and in all situations of armed conflict, it is in both desperation and hope that we write to call for the urgent reconvening of the Conference of High Contracting Parties to the Fourth Geneva Convention. The past two weeks have witnessed the heaviest aerial bombardment of the Gaza Strip since 1967, and the situation of the protected civilian population there is more critical than ever before.
At approximately 11:30 am on 27 December 2008 Israel launched “Operation Cast Lead,” a large-scale aerial offensive in the Gaza Strip. The continuing air strikes have been followed by Israeli ground troops, which invaded the Gaza Strip on the night of 3 January 2009. To date, these attacks have resulted in the death of at least 729 Palestinians, 603 of whom were civilians, including 173 children, and the further wounding of over 3,200 more. In addition, the Israeli military attacks have resulted in the widespread destruction of civilian property such as homes, schools and mosques.
While Palestinian armed groups have acted in violation of international humanitarian law in launching indiscriminate weapons towards Israel, these unlawful attacks do not justify equally unlawful attacks by the Israeli occupying forces. Israeli Foreign Minister Livni’s comments that such groups “don’t make a distinction, and neither should we,” show disregard for the law and reveal a criminal intent to target civilians. In keeping with this statement, “Operation Case Lead” has displayed a disproportionate and often indiscriminate use of force against densely populated civilian areas throughout the Gaza Strip. A full analysis of Israel’s violations of the international humanitarian law principles of distinction, proportionality and precautions in attack, and of grave breaches of the Fourth Geneva Convention committed, can be found in Al-Haq’s legal brief, available here
In December 2001, the Conference of High Contracting Parties convened and called upon Israel, “to fully and effectively respect the Fourth Geneva Convention in the Occupied Palestinian Territory.” Such political dialogue, however, void of any concrete measures of action by the High Contracting Parties to ensure respect for the Convention, inevitably failed to induce Israel’s compliance with international humanitarian law. In August 2004, the UN General Assembly invited Switzerland, in its capacity as the depository of the Geneva Conventions, “to conduct consultations and to report to the General Assembly […] with regard to the possibility of resuming the Conference of High Contracting Parties to the Fourth Geneva Convention.” Having done so, Switzerland reported back to the General Assembly in June 2005, explaining that informal consultations with the High Contracting Parties had resulted in the opinion that reconvening the Conference was “not the course to be pursued” at that moment. Hopes raised by “encouraging political developments” such as Israel’s so-called ‘disengagement’ from the Gaza Strip, and the need to place faith in an apparently nascent ‘peace process’ were cited as the basis for that opinion. In the three and a half years that have since passed, the peace process has been shown to be a mere façade, while Israel’s intensification of attacks and collective punishment against the occupied civilian population of the Gaza Strip has precipitated a humanitarian crisis of unprecedented proportions.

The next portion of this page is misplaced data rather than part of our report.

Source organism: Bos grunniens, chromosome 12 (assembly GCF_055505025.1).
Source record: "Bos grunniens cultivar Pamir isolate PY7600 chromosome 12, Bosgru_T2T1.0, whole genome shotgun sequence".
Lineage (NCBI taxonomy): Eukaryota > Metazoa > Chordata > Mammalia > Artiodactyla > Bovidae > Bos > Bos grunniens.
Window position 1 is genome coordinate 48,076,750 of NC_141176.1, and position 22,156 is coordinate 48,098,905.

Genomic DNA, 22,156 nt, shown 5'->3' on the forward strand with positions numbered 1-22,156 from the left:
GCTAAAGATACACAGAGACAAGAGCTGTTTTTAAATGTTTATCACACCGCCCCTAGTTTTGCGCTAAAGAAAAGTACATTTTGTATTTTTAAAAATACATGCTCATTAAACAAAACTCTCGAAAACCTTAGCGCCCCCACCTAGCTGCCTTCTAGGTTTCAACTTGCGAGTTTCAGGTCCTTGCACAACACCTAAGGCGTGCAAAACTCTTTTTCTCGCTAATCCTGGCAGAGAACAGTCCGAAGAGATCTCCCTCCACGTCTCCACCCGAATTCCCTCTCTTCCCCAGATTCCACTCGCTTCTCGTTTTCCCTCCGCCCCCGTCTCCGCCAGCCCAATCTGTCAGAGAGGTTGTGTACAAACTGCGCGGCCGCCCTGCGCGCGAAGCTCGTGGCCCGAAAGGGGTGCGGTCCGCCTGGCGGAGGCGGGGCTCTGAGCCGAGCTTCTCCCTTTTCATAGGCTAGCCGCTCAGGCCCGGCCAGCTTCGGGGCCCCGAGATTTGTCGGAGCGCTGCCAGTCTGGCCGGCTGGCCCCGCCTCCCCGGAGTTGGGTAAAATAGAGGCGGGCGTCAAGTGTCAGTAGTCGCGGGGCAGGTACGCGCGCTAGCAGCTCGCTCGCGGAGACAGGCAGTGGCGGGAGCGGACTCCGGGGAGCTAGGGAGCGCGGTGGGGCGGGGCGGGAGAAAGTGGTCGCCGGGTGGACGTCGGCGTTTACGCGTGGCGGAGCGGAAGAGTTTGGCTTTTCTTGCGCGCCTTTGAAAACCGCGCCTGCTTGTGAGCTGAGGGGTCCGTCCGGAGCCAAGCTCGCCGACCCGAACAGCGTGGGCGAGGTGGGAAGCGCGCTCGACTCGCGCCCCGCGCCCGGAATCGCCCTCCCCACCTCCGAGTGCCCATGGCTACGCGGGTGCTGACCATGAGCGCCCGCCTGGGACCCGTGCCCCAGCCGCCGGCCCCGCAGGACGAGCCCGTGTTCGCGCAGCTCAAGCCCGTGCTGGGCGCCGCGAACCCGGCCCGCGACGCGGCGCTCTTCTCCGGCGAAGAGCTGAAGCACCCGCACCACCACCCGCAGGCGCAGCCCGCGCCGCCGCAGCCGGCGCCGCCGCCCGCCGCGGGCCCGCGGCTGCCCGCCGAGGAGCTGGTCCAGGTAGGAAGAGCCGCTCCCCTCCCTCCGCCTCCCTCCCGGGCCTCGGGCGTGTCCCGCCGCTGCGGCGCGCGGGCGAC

The failure of the High Contracting Parties to effectively engage their own clearly defined legal obligations to ensure respect for the Fourth Geneva Convention amounts to tacit acquiescence to Israel’s calculated and systematic disregard for international humanitarian law. Further inaction at this time would not only betray any hope that the civilians of the Gaza Strip have left in the ability of international humanitarian law to provide protection and alleviate their suffering, but would leave broader question marks as to the basic commitment of the High Contracting Parties to invest in the future relevance of international humanitarian law.
There is no longer any possible justification for the Conference of the High Contracting Parties not to be resumed. Thus, in the interests of respect for both international humanitarian law and the notion that informs and underpins it—basic humanity—we urge the High Contracting Parties to reconvene with a view to establishing consensus on immediate and concrete collective measures that can be taken under the framework of the UN, in order to ensure Israel’s compliance with its legal obligations and to bring to an end the violations of international humanitarian law currently being committed with impunity in the Gaza Strip. We further urge individual initiatives by High Contracting Parties aimed at ensuring respect for the Fourth Geneva Convention under Article 1, and at holding perpetrators of grave breaches responsible under Article 146.
We look forward to receiving your response and remain at your disposal for any questions, comments or requests for further information that you might have.
Adalah – The Legal Center for Arab Minority Rights in Israel
Ad-Dameer Association for Human Rights
Addameer, Priosners’ Support and Human Rights Association
Al-Mezan Center for Human Rights
Arab Association for Human Rights
Cairo Institute for Human Rights Studies
Defence for Children International/Palestine Section (DCI/PS)
Democracy and Workers’ Rights Center (DWRC)
Ensan Center for Democracy & Human Rights
Independent Commission for Human Rights (ICHR)
Jerusalem Legal Aid & Human Rights Center (JLAC)
Palestinian Center for the Independence of the Judiciary and the Legal Profession, Musawa
Palestinian Centre for Human Rights (PCHR)
Ramallah Center for Human Rights Studies (RCHRS)
The International Federation for Human Rights (FIDH)
The Palestinian Non-Governmental Organizations‘ Network - PNGO
Women‘s Center for Legal Aid and Counselling (WCLAC)